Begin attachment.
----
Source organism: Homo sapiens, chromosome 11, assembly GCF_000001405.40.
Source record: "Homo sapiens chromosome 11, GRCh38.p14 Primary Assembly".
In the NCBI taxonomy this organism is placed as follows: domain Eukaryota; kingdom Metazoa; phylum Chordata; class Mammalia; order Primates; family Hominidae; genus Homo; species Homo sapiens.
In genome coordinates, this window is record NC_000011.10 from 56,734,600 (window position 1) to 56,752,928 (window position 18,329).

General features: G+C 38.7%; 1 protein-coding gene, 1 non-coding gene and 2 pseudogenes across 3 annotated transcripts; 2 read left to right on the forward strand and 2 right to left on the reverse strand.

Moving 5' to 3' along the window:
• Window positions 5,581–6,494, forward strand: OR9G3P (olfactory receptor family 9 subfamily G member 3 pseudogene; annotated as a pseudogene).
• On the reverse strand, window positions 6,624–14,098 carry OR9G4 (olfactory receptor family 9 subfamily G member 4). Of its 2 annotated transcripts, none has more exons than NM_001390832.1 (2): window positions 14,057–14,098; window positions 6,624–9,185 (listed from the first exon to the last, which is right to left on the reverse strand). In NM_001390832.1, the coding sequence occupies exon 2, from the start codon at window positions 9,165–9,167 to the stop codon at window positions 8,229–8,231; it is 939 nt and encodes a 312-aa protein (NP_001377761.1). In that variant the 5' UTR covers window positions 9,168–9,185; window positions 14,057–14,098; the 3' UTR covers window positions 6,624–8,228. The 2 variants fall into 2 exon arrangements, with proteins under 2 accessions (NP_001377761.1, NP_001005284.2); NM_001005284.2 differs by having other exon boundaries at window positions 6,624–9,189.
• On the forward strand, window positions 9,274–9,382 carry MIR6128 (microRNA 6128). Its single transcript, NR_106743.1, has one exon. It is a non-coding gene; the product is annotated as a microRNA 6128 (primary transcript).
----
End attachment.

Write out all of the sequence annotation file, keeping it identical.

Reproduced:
Source organism: Homo sapiens, chromosome 11, assembly GCF_000001405.40.
Source record: "Homo sapiens chromosome 11, GRCh38.p14 Primary Assembly".
In the NCBI taxonomy this organism is placed as follows: domain Eukaryota; kingdom Metazoa; phylum Chordata; class Mammalia; order Primates; family Hominidae; genus Homo; species Homo sapiens.
In genome coordinates, this window is record NC_000011.10 from 56,734,600 (window position 1) to 56,752,928 (window position 18,329).

General features: G+C 38.7%; 1 protein-coding gene, 1 non-coding gene and 2 pseudogenes across 3 annotated transcripts; 2 read left to right on the forward strand and 2 right to left on the reverse strand.

Moving 5' to 3' along the window:
• Window positions 5,581–6,494, forward strand: OR9G3P (olfactory receptor family 9 subfamily G member 3 pseudogene; annotated as a pseudogene).
• On the reverse strand, window positions 6,624–14,098 carry OR9G4 (olfactory receptor family 9 subfamily G member 4). Of its 2 annotated transcripts, none has more exons than NM_001390832.1 (2): window positions 14,057–14,098; window positions 6,624–9,185 (listed from the first exon to the last, which is right to left on the reverse strand). In NM_001390832.1, the coding sequence occupies exon 2, from the start codon at window positions 9,165–9,167 to the stop codon at window positions 8,229–8,231; it is 939 nt and encodes a 312-aa protein (NP_001377761.1). In that variant the 5' UTR covers window positions 9,168–9,185; window positions 14,057–14,098; the 3' UTR covers window positions 6,624–8,228. The 2 variants fall into 2 exon arrangements, with proteins under 2 accessions (NP_001377761.1, NP_001005284.2); NM_001005284.2 differs by having other exon boundaries at window positions 6,624–9,189.
• On the forward strand, window positions 9,274–9,382 carry MIR6128 (microRNA 6128). Its single transcript, NR_106743.1, has one exon. It is a non-coding gene; the product is annotated as a microRNA 6128 (primary transcript).